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Why Ash Wednesday is a “liturgy of death”


Jeffery Edwards | Shutterstock

Philip Kosloski - published on 02/10/24

St. John Paul II called the first day of Lent a "liturgy of death," recalling its rich spiritual symbolism.

Ash Wednesday is a somber day in the liturgical calendar as it commemorates the beginning of Lent, foreshadowing what will occur at the end of the 40 days.

In a homily on Ash Wednesday in 1980, St. John Paul II went so far as to call it a, “liturgy of death”:

The first day of Lent indicates the way of this conversion in its fullest dimension. First of all, therefore, this is the return to the “principle.” The Church invites each of us to stand before the liturgy today, which dates back to the very threshold of human history: “Remember that you are dust and dust you will return “(Gen 3.19). These are the words of the book of Genesis; in them we find the simplest expression of that “liturgy of death”, of which man has become a participant as a consequence of sin.

More specifically St. John Paul II is referring to the imposition of ashes and how they remind us of our mortality:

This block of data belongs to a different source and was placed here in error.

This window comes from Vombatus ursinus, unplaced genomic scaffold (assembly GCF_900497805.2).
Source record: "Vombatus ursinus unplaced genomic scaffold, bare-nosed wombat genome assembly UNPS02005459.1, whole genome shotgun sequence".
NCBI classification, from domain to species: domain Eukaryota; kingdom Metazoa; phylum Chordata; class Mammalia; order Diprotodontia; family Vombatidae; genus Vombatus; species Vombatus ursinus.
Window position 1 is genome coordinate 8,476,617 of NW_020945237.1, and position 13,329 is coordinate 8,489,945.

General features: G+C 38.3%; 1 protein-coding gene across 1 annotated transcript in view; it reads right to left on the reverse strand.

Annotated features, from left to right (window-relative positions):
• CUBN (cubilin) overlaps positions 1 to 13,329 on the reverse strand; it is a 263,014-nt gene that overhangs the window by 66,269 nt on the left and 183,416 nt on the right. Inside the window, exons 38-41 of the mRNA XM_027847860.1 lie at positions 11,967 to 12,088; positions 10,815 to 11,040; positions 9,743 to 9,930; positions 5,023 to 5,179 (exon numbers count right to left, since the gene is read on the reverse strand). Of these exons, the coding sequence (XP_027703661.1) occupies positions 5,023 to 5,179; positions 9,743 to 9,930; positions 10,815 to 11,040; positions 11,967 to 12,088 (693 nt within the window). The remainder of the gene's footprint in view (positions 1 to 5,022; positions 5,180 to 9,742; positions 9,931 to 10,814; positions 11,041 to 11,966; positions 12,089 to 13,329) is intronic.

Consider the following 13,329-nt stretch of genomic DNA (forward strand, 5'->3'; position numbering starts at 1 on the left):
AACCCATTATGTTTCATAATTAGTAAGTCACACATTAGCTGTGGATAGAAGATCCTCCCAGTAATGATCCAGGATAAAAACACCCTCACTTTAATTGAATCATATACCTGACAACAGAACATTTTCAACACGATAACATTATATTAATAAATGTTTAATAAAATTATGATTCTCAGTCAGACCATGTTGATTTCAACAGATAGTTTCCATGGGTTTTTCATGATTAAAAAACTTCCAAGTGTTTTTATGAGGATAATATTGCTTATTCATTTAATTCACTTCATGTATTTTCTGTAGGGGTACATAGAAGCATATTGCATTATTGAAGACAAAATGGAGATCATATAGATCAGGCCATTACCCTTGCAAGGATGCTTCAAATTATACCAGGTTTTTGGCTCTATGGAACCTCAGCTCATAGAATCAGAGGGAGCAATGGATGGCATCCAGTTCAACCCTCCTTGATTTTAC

Today’s “liturgy of death” which is expressed in the rite of the imposition of ashes, unites, in a certain sense, this first day of Lent to the last day, the day of Good Friday, the day of Christ’s death on the cross.

St. John Paul II explains how, “The way, therefore, passes through Good Friday. Go through the cross. There is no other way of full “conversion.”

In order to participate in the “liturgy of the resurrection,” St. John Paul II reminds us that we must first pass through Good Friday.

Lent is a time when we experience that death, death to self and to our personal attachments.

By going through this type of death, we unite ourselves to Jesus on the cross, uniting our sufferings to his. Then we can participate in the joys of the resurrection and the fruits of God’s grace.

EasterLentPope John Paul II
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